D A Prince is captivated by the craft & originality evident in Philip Hancock’s language and themes
At last, a full-length collection from Philip Hancock. His pamphlets – Hearing Ourselves Think, 2009 and Just Help Yourself, 2016, both from Smiths Knoll – established his individual poetic voice. This, and the way he brings his day-job into his poetry, has made his name one that I watch for in magazines. That day-job marks him out from most poets writing today; Hancock left school at sixteen to serve a City & Guilds craft apprenticeship and has worked, as the title of this collection makes clear, in his Local Authority’s building maintenance department. He writes of the jobs, tools, workmates, charge hands, tricks and short-cuts, and the Tunstall/Stoke streets and street life. In these poems you’ll find skirting boards, a three-stage scaffold, suspended ceilings, pneumatic needle-guns, red-oxide primer, five-litre bottles of PVA. These are, I would guess, outside the experience of most readers of contemporary poetry, as well as a long way from academic creative writing courses.
“To Carry a Ladder”, the opening poem, is twelve lines of practical instruction –
Daft trying to fang hold of it in the middle or grabbing it wherever suits fit. Take one end and lift. Run it up to the sky on its heel. Get a shoulder under it – take the weight, and feel for the point of fulcrum.
You don’t need a footnote for the local usage of ‘fang’; the context reveals the meaning. The poem is all about the best way to move a ladder with minimum effort and risk of damage; it’s about lift and balance and maintaining the perfect line. It earns approving recognition from anyone who’s had to carry a ladder any distance. The syntax echoes local use just enough to place it within non-standard English, but not enough to make the reader stumble. If it’s also a metaphor for writing a poem then that’s something we bookish readers bring to it because that’s what we look for. It isn’t a poem that flaunts its literariness or dallies with adjectival scene-setting. It’s about doing a job, skilfully and naturally, until it becomes instinctive.
That’s how Hancock’s poems work; they have a direct, instinctive feel for weight, texture, place and people, whether these be family or workmates. “Pudding, peas and gravy” recounts Friday’s lunchtime routine ; the gaffer sending the apprentice off to the chippy, the return journey taking in ‘Naylor’s long windows’, Darlo’s mob outside the Sneyd Arms, women from the pot banks, the office girl ‘Tupperware box on her lap, nibbling / in the memorial gardens.’ It’s an ordinary Friday in an ordinary town, but Hancock is showing something we wouldn’t notice – the way the scene fits together socially, the invisible pecking order. In “Apprentice” Tunstall’s market place is seen from above, next to the Town Hall, where the apprentice has been set to ‘Whitewashing the skylights: doddle of a job.’ From that height the town’s life is separate but connected:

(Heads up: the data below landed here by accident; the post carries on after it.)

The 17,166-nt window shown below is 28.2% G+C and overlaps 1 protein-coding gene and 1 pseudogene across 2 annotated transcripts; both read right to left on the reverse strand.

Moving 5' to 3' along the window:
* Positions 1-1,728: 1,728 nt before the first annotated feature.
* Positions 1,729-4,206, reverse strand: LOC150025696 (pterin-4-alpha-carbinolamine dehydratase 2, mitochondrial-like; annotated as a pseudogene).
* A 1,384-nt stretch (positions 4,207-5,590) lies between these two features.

I stand among lions, gargoyles and angels; watch my good friend John, apprenticed to the undertaker, waxing the Daimler.
In the midst of life we are in death and the end of the poem recalls the second stanza – ‘You’d better have your wits about you up there,/ the chargehand warned. You’ll only fall once.’ Hugo Williams, writing on the cover, praises Hancock’s ‘cheeky urban insights’; the poems wear them lightly but effectively. In “Mr Gaunt’s Class” the painters stand aside as the ‘boy girl, boy girl’ obediently walk down the infant’s corridor, following instructions from the ‘navy pinstripe’ to keep inside the chevron barrier tape. He, alas, knows better – ‘The dado/ scuffed by his hip will have to be repainted’ – while the painters, heads down, know that white spirit won’t clean his suit. The them/us social order is quietly underscored.
Hancock’s lexicon comes from his work – the flat-bed Iveco truck, the 10×10-foot tower, the RSJs, – as does his realistic view of pay and team work. “Girder bashers” opens
Cut-throat targets, but top bonus plus overtime. Stanway’s arm up first, JT, Salty, two others, twelve’s the gang. Double time from 6 a.m. tramping the hard shoulder of the A500., coning off the approach to City flyover.
Who among us would notice a gang repainting the underside of a bridge on an overworked dual carriageway as we drive towards the M6? Hancock is one of this team yet his poetry and literary pursuits mark him off. In “Knowing One’s Place” he shows this in just twelve lines, reading a book during a break, the cover disguised ‘… with Stoke City’s / ’79 season first team pull-out.’
In the Portakabin, the chat tails off. Summat someone lent me, I say, spitting bits of salmon paste. Crooksey. Alan Dodd. Great side that.
Book title hidden, the lapse into idiom, a diversion to the shared bond of football: one of the lads and no questions asked. But the reader knows from the first stanza what’s under the newspaper cover – ‘I’m on that beach with Meursault, / the sun of Algiers unforgiving,’: Camus’ L’Étranger. The Outsider. Hancock, for all his team spirit, is an outsider too. Even so, he relishes the wet afternoons, rained off and the team looking for ways to pass the time. If you have builders working nearby you might not want to read “Rained Off”, with its detailed description of how to make a pipe gun. As he says in the final line, ‘Sheer luck no one came breezing in.’
Fortunately for poetry readers Hancock has supporters who recognise how good his poetry is, how clear and engaged with the hands-on reality of the world. This collection is dedicated to Michael Laskey, the publisher of Hancock’s two pamphlets, who gave him early mentoring through the Smiths Knoll Mentoring Scheme. It’s good to see this sustained encouragement repaid with this well-deserved dedication. CB Editions, after ten years’ work, is now publishing fewer titles – I’m glad this one is one made it on to the list.